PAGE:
Listen, I like Street Fighter a lot. It’s the only fighting game I have patience for. Something about its colorful cast, incomparable historical value, and reaction-based gameplay systems are the perfect storm of how I think a fighting game should feel. It doesn’t matter which one, I can find something to enjoy about each iteration. (Well, save for maybe the EX series.) I’ve played several renditions of Street Fighter II, up to and including the HD version from a few years ago with UDON-supplied art and several new music remixes. It had its issues, but it was a cool package, which brings me to Ultra Street Fighter II.
There’s an issue with the upcoming Switch game, which comes out this May. It doesn’t particularly look like a bad game. As it stands, it seems to be a refreshed version of the HD game that can also be played in its original form. On top of that are new balance adjustments and new Street Fighter II versions of Evil Ryu and Violent Ken. They’re bizarre re-skins, but new characters by Street Fighter logic and, frankly, execution to a degree. It even has a goofy first-person mode nobody knows much about yet, sure to be a hilarious gimmick to mess around with on the new hardware.
What has people in a tizzy is the price point, as Ultra Street Fighter II is having the red carpet rolled out for it in a way Street Fighter II hasn’t in a long time. Not only is it being released physically (with sick new box art, by the way), it also has a substantial, $40 price tag. It’s not full retail at $60 and falls short of the $50 Super Bomberman R, but that’s still way more than anyone has had to pay for a new release of Street Fighter II in a long time. $40, to many people, is just way too much for what seems like a game that was released for significantly less back in 2008.
But is it? Is $40 way too much to ask for a new release of a game from the 90’s, regardless of how it’s presented? Super Bomberman R, a reboot of an even older formula, costs even more, but the argument there is at least it’s a sequel, rather than a re-release or update. Do we, then, assign value on games based on some kind of content-based algorithm? Game release must have X percent brand new content to apply to the next pricing bracket? That doesn’t sit right with me, not all the way through this train of thought, anyway.
I’m all for cheaper, more affordable games. Sales and digital releases have made cool and interesting games available for lower prices and with less inherent risk on the part of publishers and developers. But what happens then, when a publisher wants to drop a little extra coin to do something cool with a game? In this case, would a full retail release of a classic game, with new adjustments and content on new hardward, not cost way more money to produce upfront than dropping it on the PlayStation Network? Makes sense to me.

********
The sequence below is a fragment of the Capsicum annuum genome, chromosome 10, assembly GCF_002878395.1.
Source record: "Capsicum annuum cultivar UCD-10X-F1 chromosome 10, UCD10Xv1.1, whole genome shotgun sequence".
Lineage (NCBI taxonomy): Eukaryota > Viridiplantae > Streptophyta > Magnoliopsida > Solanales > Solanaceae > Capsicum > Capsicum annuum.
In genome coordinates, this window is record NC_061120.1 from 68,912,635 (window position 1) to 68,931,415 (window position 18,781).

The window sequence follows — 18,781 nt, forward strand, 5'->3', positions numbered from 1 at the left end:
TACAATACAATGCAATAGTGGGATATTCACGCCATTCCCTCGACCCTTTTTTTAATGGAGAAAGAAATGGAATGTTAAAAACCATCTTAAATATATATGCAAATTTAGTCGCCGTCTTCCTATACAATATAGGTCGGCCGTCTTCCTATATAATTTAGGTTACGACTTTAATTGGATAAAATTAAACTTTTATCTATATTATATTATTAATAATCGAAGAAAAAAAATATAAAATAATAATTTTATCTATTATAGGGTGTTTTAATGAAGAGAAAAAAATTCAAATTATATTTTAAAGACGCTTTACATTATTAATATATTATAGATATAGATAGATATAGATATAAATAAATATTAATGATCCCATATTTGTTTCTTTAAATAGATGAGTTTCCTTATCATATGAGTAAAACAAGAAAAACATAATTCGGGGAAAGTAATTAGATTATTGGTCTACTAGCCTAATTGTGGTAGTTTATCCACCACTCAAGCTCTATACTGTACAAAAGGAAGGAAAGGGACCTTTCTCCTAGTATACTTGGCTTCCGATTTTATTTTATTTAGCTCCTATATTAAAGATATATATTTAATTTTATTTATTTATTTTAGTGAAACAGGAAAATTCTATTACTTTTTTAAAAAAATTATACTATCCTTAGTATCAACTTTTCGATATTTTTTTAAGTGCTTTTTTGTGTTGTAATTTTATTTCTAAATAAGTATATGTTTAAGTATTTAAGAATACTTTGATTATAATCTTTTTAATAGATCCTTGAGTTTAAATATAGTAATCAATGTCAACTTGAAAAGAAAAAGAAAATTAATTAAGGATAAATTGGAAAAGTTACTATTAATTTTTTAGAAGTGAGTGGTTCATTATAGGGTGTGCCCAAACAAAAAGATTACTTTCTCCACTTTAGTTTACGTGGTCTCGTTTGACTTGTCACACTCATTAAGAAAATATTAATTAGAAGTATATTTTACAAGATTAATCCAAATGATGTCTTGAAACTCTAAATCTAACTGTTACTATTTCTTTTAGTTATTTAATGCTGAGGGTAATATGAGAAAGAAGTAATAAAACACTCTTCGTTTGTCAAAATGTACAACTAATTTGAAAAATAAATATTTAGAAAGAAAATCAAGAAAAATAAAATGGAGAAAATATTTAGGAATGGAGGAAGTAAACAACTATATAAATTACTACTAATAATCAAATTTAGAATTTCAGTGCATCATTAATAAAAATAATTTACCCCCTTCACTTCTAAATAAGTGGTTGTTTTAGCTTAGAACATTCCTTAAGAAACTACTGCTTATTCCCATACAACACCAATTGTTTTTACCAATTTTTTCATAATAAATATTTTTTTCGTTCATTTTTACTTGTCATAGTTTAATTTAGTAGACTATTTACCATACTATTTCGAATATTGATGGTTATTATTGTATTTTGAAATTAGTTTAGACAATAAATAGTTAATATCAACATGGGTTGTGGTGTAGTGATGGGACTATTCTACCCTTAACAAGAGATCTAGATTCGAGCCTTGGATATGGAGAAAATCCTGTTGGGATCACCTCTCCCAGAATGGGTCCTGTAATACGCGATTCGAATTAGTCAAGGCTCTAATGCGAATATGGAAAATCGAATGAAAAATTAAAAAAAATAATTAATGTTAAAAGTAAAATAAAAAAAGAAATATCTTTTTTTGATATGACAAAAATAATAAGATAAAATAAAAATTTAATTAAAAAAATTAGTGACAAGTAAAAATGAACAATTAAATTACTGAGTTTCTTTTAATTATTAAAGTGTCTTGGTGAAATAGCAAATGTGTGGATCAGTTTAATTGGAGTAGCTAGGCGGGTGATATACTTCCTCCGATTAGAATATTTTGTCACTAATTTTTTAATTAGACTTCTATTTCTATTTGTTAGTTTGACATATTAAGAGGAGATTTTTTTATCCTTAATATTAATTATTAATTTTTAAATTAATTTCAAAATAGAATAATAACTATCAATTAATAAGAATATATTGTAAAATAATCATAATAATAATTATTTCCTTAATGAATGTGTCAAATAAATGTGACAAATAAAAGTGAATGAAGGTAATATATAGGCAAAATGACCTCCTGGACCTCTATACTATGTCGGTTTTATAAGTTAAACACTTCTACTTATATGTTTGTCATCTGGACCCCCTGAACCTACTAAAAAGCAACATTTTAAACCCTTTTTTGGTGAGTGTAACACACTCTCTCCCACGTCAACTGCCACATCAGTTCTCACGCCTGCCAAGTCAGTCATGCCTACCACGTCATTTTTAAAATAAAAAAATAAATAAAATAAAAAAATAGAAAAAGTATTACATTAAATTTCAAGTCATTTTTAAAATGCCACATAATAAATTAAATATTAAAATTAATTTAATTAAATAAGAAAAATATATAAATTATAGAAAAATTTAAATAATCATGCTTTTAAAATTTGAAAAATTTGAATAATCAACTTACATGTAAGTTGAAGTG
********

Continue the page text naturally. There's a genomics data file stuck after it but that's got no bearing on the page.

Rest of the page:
The problem here is how we apply value to older games. I can jump on eBay right now and struggle to find a copy of Super Mario All-Stars on the SNES for less than $30, but when Nintendo drops it on the Virtual Console, it suddenly isn’t worth more than $5 or so. This is why preserving gaming history is so difficult, and the reason why projects like The Video Game History Foundation struggle to get off the ground and do good work. People see an old game and immediately assign it to the bargain bin or banish it to the digital marketplaces, which are minefields of rights issues and end of service dates.
Why is it so hard for Capcom justify doing a cool boutique release of one of history’s most important games? There are plenty of chances to just play Street Fighter II on the cheap, but this package is a Street Fighter nut’s dream. There’s new box art, new modes, high resolution and playable on the go. My judgment may be clouded a bit, due to my inherent Street Fighter fandom, but I feel like that’s who this is for. It’s not for the casual fan; that’s what Street Fighter V is for. Heck, I’m sure The World Warrior and the like will show up on the Virtual Console eventually.
The Nintendo Switch is leaping into 2017 with physical, retail copies of games I would not have predicted even several months ago. Bomberman, Street Fighter II, The Binding of Isaac and even Puyo Puyo Tetris are coming. These games would have been dropped onto a digital store and forgotten about before. Now, this new platform is giving older or non-AAA properties a chance to have a real spotlight shined on them, as well as offering a chance for the classics to recapture some of their lost value. That seems pretty cool to me.
Image Credit: BartekDanielak